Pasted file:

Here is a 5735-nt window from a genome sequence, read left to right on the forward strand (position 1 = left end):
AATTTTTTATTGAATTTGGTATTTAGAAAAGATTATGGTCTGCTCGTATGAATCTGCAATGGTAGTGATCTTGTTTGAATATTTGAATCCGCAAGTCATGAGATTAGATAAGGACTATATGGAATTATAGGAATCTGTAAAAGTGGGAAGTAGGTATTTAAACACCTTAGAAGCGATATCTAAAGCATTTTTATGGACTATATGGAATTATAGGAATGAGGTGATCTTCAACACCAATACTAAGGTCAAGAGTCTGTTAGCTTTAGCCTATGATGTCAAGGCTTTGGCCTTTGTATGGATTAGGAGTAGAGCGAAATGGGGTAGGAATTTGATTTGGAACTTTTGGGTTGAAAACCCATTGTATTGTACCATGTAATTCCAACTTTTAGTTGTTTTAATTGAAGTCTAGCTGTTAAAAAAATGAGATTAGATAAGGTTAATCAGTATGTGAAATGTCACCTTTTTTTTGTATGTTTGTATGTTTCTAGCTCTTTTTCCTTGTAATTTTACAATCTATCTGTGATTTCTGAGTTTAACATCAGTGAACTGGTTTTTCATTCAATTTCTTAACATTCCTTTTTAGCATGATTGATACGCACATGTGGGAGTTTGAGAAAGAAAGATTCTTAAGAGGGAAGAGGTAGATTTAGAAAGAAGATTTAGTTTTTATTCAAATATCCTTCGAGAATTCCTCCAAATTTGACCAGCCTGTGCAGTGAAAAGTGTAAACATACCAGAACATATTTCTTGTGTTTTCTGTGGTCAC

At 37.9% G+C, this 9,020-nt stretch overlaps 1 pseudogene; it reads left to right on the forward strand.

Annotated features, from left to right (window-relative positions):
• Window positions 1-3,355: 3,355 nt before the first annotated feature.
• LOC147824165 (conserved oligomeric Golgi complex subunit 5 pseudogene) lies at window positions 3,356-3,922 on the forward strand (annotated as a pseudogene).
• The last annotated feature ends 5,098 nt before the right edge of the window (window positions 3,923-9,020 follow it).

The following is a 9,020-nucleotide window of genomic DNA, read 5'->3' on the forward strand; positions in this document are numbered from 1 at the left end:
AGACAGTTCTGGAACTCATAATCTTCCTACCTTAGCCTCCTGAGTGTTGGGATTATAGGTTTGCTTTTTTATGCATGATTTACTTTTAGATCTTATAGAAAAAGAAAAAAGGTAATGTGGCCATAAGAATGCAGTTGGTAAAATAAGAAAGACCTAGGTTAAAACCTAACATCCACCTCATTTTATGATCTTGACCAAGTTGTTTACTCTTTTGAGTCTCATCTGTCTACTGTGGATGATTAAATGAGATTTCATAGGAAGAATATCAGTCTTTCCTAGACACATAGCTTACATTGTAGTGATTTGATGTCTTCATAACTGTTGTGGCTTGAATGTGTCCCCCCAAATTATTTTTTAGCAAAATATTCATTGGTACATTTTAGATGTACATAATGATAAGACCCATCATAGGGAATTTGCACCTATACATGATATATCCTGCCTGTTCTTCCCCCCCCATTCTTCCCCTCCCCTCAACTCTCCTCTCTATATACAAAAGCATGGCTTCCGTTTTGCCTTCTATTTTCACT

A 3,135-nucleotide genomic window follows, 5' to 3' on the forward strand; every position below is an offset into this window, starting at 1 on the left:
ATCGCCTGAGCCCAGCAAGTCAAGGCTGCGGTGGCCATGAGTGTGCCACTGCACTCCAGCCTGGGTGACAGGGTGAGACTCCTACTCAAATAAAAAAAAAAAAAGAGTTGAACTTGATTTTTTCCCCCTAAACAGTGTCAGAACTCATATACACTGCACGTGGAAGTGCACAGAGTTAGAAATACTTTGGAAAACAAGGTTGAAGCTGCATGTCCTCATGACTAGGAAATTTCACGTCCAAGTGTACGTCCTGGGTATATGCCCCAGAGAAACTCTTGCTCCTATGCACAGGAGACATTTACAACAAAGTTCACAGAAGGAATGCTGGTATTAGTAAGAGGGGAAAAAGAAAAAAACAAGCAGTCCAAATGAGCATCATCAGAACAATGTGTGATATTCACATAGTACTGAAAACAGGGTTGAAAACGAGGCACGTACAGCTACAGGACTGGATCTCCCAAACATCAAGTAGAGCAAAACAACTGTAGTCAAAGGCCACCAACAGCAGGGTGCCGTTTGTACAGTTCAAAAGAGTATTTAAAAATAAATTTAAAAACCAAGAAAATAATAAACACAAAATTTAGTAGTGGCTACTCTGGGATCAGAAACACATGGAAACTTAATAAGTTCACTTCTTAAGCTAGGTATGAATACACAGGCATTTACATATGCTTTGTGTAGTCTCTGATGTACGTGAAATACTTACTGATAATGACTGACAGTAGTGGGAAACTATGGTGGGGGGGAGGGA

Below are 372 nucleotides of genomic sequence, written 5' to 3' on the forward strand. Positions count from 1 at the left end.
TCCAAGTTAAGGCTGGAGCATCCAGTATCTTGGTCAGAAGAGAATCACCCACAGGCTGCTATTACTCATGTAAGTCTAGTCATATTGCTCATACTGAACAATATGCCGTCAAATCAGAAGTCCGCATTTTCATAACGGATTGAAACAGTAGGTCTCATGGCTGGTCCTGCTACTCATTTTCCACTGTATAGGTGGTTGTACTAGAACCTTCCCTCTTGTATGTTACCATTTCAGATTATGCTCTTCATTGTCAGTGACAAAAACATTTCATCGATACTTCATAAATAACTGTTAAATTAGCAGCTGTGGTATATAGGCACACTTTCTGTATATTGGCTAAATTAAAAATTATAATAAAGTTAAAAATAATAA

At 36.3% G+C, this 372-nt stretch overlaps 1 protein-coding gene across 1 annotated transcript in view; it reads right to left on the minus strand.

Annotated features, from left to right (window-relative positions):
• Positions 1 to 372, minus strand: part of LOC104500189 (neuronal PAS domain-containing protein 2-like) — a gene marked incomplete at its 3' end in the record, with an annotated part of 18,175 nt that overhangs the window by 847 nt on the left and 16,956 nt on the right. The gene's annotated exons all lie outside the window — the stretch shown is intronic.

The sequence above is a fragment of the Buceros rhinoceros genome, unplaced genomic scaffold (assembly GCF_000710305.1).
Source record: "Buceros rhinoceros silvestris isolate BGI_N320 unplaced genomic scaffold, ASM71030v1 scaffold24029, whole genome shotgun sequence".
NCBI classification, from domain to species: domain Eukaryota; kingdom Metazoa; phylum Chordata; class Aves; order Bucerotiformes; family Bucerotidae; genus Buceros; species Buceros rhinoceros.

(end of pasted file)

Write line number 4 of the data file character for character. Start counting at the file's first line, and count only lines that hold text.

Annotated features, from left to right (window-relative positions):